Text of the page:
This people was black and white not merely in clarity, but in apposition. Their thoughts were at ease only in extremes … they never compromised; they pursued the logic of several incompatible opinions to absurd ends, without perceiving the incongruity.

T.E. Lawrence, Seven Pillars of Wisdom

The modern potential believer is not as easily accommodating of concepts that defy common sense, as were the converts of old or those fortunate enough to have been born to believing parents and therefore benefiting from a rigorous uncompromising indoctrination into reveal truths from early childhood.


There is a very common ceremony practiced throughout most of the Muslim world called Khatmi-Qur’an. It is the ceremony to recognize and celebrate a child’s first full reading of the Koranic text in Arabic. Muslim children in traditional Islamic societies or families are expected to have read and more or less understood the Koran, in Arabic, from cover to cover before they reach the age of seven.


The difficulty in getting converts to accept the inherent absurdity of a know-it-all omnipotent god not getting it right the first, even the second time around may explain the attempt by contemporary scholars to refute the very concept as abrogation as did Muhammad Asad (1900-92) who argued that classical scholars misinterpreted passages relating to abrogation, citing verse 10:64 as evidence of the immutability of Allah's Words.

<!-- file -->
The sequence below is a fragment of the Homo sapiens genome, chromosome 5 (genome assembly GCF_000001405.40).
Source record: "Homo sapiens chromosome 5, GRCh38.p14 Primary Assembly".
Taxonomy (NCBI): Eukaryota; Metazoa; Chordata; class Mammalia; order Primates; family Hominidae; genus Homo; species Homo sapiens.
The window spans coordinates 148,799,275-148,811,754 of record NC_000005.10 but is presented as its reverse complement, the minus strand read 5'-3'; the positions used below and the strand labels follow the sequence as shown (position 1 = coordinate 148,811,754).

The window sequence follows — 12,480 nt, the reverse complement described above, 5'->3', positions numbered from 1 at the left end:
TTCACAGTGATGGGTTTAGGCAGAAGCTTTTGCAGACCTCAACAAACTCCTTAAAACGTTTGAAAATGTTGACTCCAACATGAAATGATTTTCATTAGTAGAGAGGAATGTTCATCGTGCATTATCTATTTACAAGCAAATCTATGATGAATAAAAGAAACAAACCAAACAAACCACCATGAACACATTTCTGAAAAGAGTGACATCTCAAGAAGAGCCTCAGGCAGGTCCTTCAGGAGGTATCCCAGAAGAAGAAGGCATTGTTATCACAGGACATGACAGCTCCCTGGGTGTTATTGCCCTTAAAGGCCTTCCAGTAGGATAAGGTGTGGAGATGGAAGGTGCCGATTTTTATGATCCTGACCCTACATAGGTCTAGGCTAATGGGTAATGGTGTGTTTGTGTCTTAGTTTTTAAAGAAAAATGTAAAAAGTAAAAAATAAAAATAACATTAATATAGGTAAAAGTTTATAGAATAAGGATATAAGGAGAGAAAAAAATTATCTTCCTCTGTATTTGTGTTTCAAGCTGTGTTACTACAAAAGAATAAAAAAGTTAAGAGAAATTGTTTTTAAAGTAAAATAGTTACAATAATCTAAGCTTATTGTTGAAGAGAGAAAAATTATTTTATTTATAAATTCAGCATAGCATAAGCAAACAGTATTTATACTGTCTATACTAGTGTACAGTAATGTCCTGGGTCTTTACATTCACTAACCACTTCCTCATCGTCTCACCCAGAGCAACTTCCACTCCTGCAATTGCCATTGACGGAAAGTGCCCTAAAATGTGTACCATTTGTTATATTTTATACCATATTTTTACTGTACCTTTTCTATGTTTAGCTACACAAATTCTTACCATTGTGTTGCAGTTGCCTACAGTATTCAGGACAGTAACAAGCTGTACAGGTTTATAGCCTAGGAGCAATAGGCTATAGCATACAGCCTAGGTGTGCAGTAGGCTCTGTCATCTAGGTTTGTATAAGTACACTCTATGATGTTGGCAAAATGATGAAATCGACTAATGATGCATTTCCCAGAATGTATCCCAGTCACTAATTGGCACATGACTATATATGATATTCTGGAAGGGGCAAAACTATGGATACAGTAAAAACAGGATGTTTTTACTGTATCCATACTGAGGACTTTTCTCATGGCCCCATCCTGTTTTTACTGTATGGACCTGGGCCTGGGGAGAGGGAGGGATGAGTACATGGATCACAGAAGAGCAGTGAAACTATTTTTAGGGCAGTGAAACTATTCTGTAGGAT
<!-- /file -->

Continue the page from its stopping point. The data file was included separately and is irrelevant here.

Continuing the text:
10:64 Theirs is the good news in the present life and the Hereafter. And there will be no alteration of the Words of Allah. That is the great triumph.

Not so, according to another contemporary expert by the name of Ahmad von Denffer (1949-present). For this eminent scholar, understanding abrogation is central to the correct application of Allah's laws. Denffer quotes four revelations to Asad's one, where God admits to changing His mind.

2:106 Whichever verse We abrogate or cause to be forgotten, We bring instead a better or similar one. Do you not know that Allah has the power over all things?

13:39 Allah blots out and confirms what He pleases; and with Him is the Mother of the Book.

16:101 And if We replace a verse by another – and Allah knows best what He reveals – they say: “You [Muhammad] are only a forger.” Surely, most of them do not know.

17:86 If We please, We certainly can blot out that which We have revealed to you (O Muhammad, Moududi); then you would find no guardian to assist you against Us.

Allah even acknowledged that His changing His mind was causing problems for His Messenger whose detractors thought it strange, an omnipotent all-knowing god who could not get it right the first time. These open-minded individual reached the only possible conclusion: their kin, the first would-be Arab spokesperson for the Almighty was making it up as he went along, and told him so to his face, calling him a forger in revelation 16:101.

They knew more than Allah was willing to admit judging by the non-answer Gabriel communicated to His spokesperson in response to the forgery accusation.

16:102 Say: “The Holy Spirit has brought it down from our Lord in truth, in order to reassure the believers, as a guidance and good news to those who submit.